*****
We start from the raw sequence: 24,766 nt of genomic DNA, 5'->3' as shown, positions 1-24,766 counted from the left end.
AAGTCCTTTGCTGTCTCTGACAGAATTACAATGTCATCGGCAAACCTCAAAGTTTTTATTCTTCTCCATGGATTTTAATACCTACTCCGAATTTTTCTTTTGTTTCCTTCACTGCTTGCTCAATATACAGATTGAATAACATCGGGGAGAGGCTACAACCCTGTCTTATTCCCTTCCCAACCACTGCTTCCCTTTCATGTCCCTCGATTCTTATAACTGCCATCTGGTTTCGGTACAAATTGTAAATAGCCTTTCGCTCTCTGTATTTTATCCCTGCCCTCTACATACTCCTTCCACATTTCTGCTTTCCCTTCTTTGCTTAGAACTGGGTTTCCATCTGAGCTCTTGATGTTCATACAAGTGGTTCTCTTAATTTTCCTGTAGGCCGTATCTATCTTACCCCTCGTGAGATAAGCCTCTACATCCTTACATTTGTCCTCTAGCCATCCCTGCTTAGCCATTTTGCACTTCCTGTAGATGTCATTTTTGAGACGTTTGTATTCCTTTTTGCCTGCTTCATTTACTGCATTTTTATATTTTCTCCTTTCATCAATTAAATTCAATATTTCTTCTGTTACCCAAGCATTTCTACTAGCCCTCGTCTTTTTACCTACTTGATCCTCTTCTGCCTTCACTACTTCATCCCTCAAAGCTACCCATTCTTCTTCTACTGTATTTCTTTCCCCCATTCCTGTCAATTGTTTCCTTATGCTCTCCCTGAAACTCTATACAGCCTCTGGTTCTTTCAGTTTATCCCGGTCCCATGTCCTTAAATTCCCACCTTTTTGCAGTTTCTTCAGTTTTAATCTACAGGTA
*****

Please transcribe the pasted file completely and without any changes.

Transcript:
We start from the raw sequence: 24,766 nt of genomic DNA, 5'->3' as shown, positions 1-24,766 counted from the left end.
AAGTCCTTTGCTGTCTCTGACAGAATTACAATGTCATCGGCAAACCTCAAAGTTTTTATTCTTCTCCATGGATTTTAATACCTACTCCGAATTTTTCTTTTGTTTCCTTCACTGCTTGCTCAATATACAGATTGAATAACATCGGGGAGAGGCTACAACCCTGTCTTATTCCCTTCCCAACCACTGCTTCCCTTTCATGTCCCTCGATTCTTATAACTGCCATCTGGTTTCGGTACAAATTGTAAATAGCCTTTCGCTCTCTGTATTTTATCCCTGCCCTCTACATACTCCTTCCACATTTCTGCTTTCCCTTCTTTGCTTAGAACTGGGTTTCCATCTGAGCTCTTGATGTTCATACAAGTGGTTCTCTTAATTTTCCTGTAGGCCGTATCTATCTTACCCCTCGTGAGATAAGCCTCTACATCCTTACATTTGTCCTCTAGCCATCCCTGCTTAGCCATTTTGCACTTCCTGTAGATGTCATTTTTGAGACGTTTGTATTCCTTTTTGCCTGCTTCATTTACTGCATTTTTATATTTTCTCCTTTCATCAATTAAATTCAATATTTCTTCTGTTACCCAAGCATTTCTACTAGCCCTCGTCTTTTTACCTACTTGATCCTCTTCTGCCTTCACTACTTCATCCCTCAAAGCTACCCATTCTTCTTCTACTGTATTTCTTTCCCCCATTCCTGTCAATTGTTTCCTTATGCTCTCCCTGAAACTCTATACAGCCTCTGGTTCTTTCAGTTTATCCCGGTCCCATGTCCTTAAATTCCCACCTTTTTGCAGTTTCTTCAGTTTTAATCTACAGGTA